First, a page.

Thursday, June 29, 2017

Compromise: the Anglican Way Forward in All Things

We are but a few days out from our latest Way Forward report/recommendations (I am going to the TAB on a 4 July release). Compromise is in the air, obviously. But what kind? Does the devil lie in the details? Patience!

Meanwhile, as an appetizer and a reminder of the subtle art of Anglican compromise, we could consider a proposal coming out of the CofE which I am sure ACANZP will be interested in. This one concerns Methodist/Anglican recognition of mutually interchangeable ministries.

A bit like cold fusion, ecumaniacal AngMeth-ecclesiologists have been working on this for ages without success. Until now. Is this the moment?

I hope so. Our journey on earth to the kingdom of heaven becoming the kingdom on earth involves (among many things) finding Christian unity. As I now often say, there are not separate sections in heaven for different kinds of Christians, so why not begin now to live the unity we will live in for eternity!

Not that it is easy, this search for elusive unity, but then Jesus never promised the way forward would be without challenges.

Back to our challenging life in ACANZP where differences abound on a range of topics: blessings, (NZ) Methodists (with whom we have a covenant), and a certain cathedral.

My thoughts lately have been about the importance of recognising that as Christians we are always in a coalition - a group of people with striking differences yet making compromises to be in coalition rather than in opposition to one another. At its broadest our coalition is simply that we are Christians (and not atheists, agnostics, Buddhists, etc). Like it or lump it, we cannot within this coalition dismiss Christians we disagree with. We are Christians in disagreement and with differences in this coalition. And even if we are tempted to dismiss Christians we disagree with, we find that outside the coalition, the world (whether atheists or Islamists) does not side with "us" or "them": it simply sees us as Christians who do not get on very well with each other.

For a few centuries Anglicans and Methodists have coped with differences between them by being a coalition of Christians rather than (say) a coalition of (diverse) Anglicans or a coalition of (diverse) Methodists. Now, at least in England, the possibility is that Anglicans and Methodists are moving into a "coalition of Anglicans-and-Methodists".

What will the impact of the forthcoming Way Forward report and recommendations be on ACANZP as we receive, digest (our local synods) and approve or not (General Synod, May 2018)? Will we remain the coalition we currently find ourselves in, of Tikanga, of churchpersonships, of theological differences - a coalition under one Anglican name for these islands?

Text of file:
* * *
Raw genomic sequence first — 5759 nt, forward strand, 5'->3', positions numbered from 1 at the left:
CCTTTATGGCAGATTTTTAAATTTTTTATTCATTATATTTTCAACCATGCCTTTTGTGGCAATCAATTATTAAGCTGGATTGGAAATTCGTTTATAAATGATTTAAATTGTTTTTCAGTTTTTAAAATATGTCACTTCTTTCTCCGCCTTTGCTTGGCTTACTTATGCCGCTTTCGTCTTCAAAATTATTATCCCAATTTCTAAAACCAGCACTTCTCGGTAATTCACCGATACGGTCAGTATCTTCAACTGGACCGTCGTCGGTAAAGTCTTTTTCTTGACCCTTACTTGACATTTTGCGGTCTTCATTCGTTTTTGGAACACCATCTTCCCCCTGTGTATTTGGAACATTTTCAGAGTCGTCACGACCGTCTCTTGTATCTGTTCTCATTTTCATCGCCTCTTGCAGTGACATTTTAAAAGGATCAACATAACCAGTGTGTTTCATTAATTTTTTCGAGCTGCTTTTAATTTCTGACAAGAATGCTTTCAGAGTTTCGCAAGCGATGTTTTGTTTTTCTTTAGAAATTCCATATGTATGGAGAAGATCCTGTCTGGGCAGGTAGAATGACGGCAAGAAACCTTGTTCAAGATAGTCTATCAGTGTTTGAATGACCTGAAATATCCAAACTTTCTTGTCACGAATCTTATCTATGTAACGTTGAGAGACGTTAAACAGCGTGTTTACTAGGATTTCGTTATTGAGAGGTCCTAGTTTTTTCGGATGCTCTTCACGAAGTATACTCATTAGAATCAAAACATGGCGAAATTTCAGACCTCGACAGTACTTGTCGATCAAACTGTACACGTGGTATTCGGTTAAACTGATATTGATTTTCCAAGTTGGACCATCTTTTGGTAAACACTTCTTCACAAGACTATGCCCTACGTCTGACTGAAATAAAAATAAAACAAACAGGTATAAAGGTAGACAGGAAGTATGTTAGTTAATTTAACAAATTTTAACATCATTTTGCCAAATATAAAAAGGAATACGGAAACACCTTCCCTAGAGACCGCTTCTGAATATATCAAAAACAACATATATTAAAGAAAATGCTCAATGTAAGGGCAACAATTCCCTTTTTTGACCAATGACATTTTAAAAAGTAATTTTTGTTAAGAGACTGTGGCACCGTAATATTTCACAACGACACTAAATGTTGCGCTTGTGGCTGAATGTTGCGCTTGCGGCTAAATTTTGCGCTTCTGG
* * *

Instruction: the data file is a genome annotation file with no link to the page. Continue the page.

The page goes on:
Or some other kind of coalition?

But, make no mistake, whatever the future holds, we will be a coalition of one kind or another.

Personally I am voting to remain in coalition under the one Anglican name.

As far as I can tell, that is what Bishop Richard Condie of Tasmania is working on re the Anglican Communion as a whole!

1 comment:

Jean said...

Peter I must have been reading the newspaper too much I couldn't help but transpose the words "ecumaniacal AngMeth-" into "maniac Anglican methamphetamine" : ) ... moving on ...

It would be a curious and good thing if the respective Anglican and Methodist coalitions once again returned to their original state of being one coalition.

In respect to The Topic and coalition. I do agree in many senses, I know people of varying viewpoints than my own and have no doubt of their faithfulness or relationship with Christ. The only question that bugs me is I still think theologically and personally that marriage is a male and female thing and not gender neutral. So whether I could attend a church where the alternative was practiced I am not certain. But then again would I ever come across it, how many weddings or even marriage blessings take place in churches these days anyway??

One could ask the public and government to consult with the other faith communities Buddhists, Hindu's, Muslims etc and get their take on what constitutes marriage before the church makes a call. After all it would be more tolerant if their views were also considered in this important matter right?